As the greatest cop-drama on TV comes to an end, ShortList taps up creator David Simon on The Wire…
Barack Obama thinks The Wire is the best show on television. So does the director of WALL-E. So do the drug-dealers on the street-corners of Baltimore. So, it seems, does everyone. After its six years, 60 episodes and five seasons concluded this summer, the cop drama has become the most critically acclaimed series in the history of US TV.
“I am a little surprised,” says creator David Simon. Pause. Exit false-modesty. “Well, after the first season, I thought it would be something special,” he admits. “By the way, I didn’t know if anyone was going to watch it! And didn’t give a shit, really!” Then again, The Wire’s success has nothing to do with huge audiences (at best, its viewing figures were a third of The Sopranos‘). Nothing to do with awards (it’s never won an Emmy). And nothing to do with other crime dramas that had both (“I’ve haven’t seen The Sopranos,” shrugs Simon. “I’ve watched about 10 minutes of The Shield… I don’t watch television. I don’t watch anything that has commercials.”)
It has a lot more to a drug-dealer who forgot to duck. “I can remember everything about it,” says the 48-year-old writer and producer. “It was this drug dealer, name was Kenny, got shot, in the eye, at Walbrook Junction, in January 1989. And I can remember everything about him, the living room, the stuff tacked to his refrigerator… It was the first time I spent time in a room with a dead body and I remember the entire scene.”
David Simon was 27, a crime reporter for the Baltimore Sun newspaper, and one month into a year he would spend shadowing the city’s homicide unit. Cutting his long hair to blend in with the detectives (“I became a piece of the furniture”), he worked six- and seven-day weeks following the detectives through crime scenes, suspects’ apartments, courtrooms and morgues. Simon’s year on the Baltimore mean streets had birthed two books, Homicide: Life On The Killing Fields and The Corner, both adapted into TV dramas. But 11 years after he saw Kenny on the slab, he pitched HBO something else: a cop show so realistic that “that no one who sees its take on the culture of crime and crime-fighting can watch anything like CSI or NYPD Blue or Law & Order again without knowing that every punch was pulled on those shows.”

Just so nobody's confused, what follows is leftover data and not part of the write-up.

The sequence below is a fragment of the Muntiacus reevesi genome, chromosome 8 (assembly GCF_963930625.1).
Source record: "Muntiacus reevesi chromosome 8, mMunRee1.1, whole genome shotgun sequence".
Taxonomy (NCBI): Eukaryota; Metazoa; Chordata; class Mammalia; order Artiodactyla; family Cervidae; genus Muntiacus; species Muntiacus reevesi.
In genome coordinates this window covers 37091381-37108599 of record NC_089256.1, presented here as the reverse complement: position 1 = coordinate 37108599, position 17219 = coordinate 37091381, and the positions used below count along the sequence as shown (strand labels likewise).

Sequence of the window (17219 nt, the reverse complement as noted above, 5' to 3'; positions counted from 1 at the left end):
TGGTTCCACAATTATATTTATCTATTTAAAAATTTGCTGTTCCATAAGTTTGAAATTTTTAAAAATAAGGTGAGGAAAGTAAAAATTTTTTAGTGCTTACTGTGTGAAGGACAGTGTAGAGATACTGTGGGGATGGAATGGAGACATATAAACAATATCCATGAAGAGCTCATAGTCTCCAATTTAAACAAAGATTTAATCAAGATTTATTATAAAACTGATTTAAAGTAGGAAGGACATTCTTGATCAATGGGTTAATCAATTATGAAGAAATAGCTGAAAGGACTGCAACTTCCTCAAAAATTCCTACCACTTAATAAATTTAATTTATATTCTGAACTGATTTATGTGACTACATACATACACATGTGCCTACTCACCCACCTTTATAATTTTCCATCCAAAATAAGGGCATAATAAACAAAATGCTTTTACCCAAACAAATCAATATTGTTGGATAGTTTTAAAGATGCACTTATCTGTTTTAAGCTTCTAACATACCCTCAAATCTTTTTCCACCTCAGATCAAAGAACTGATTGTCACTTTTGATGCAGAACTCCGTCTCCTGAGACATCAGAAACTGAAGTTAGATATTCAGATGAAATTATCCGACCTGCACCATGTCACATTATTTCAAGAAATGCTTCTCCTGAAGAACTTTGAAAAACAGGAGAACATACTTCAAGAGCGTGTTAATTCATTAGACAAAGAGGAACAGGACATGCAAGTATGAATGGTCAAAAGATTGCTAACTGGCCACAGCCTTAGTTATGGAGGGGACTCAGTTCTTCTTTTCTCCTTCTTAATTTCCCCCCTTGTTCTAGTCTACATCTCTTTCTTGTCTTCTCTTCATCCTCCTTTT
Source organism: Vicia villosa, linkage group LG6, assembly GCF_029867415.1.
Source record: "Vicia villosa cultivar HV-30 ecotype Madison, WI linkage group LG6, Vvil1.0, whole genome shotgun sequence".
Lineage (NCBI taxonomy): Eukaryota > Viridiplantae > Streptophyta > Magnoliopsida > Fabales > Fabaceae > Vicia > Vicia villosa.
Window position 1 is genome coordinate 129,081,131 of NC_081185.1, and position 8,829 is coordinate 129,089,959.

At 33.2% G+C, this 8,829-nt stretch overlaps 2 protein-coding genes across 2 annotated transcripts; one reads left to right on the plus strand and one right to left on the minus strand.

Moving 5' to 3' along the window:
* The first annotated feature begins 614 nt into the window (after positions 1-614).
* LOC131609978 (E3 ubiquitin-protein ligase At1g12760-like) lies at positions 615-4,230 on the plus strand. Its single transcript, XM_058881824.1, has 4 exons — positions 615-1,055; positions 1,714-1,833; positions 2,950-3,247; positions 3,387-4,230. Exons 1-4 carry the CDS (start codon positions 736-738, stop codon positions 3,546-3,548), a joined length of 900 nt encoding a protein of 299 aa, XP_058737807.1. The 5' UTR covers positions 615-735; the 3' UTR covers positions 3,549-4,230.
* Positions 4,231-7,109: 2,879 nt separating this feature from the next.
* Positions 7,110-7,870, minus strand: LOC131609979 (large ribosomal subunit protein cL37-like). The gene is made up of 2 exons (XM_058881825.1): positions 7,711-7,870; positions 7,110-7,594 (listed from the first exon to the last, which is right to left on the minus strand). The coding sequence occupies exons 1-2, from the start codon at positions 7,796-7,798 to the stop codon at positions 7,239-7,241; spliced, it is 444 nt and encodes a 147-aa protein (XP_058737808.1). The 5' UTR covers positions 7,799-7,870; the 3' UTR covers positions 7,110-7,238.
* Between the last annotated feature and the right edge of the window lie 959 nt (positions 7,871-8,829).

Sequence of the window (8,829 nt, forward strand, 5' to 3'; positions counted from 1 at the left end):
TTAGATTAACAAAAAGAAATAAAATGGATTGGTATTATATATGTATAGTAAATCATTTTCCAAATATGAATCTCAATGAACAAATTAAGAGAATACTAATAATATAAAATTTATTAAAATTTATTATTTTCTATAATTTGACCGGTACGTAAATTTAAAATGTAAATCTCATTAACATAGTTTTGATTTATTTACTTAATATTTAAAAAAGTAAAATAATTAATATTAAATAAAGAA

It was some pitch. This wasn’t a cop show. This was a the great American novel. “It was in the making of The Corner that I realised I might be able to put together everything I felt having reported on Baltimore for almost 15 years and using it the basis for a narrative depiction of urban America,” says Simon. “This was a means to tell a story about what was almost an assembly line of violence. Other cop shows were just entertainment. We were trying to tell a story about the end of empire.”
By now disillusioned by the print media’s ability to tell the truth, Simon teamed with former homicide detective Ed Burns to co-write an epic five-series arc in which each season would focus on a different faultline snaking through Baltimore: the drug trade, the death of the working class, the city bureaucracy, the school system and the media. Eavesdropping us on to the way poverty, politics and policing interweave in the urban struggle, The Wire’s complex, innovative plots evolved with the scope, detail and density of great literature. “It’s no wonder that when it came to hire the writing staff, I didn’t hire TV writers, I hired novelists,” says Simon. “I wasn’t interesting in making anything episodic. I only want to work in chapters, not as anything that can stand alone. I want it all to be part of the book.”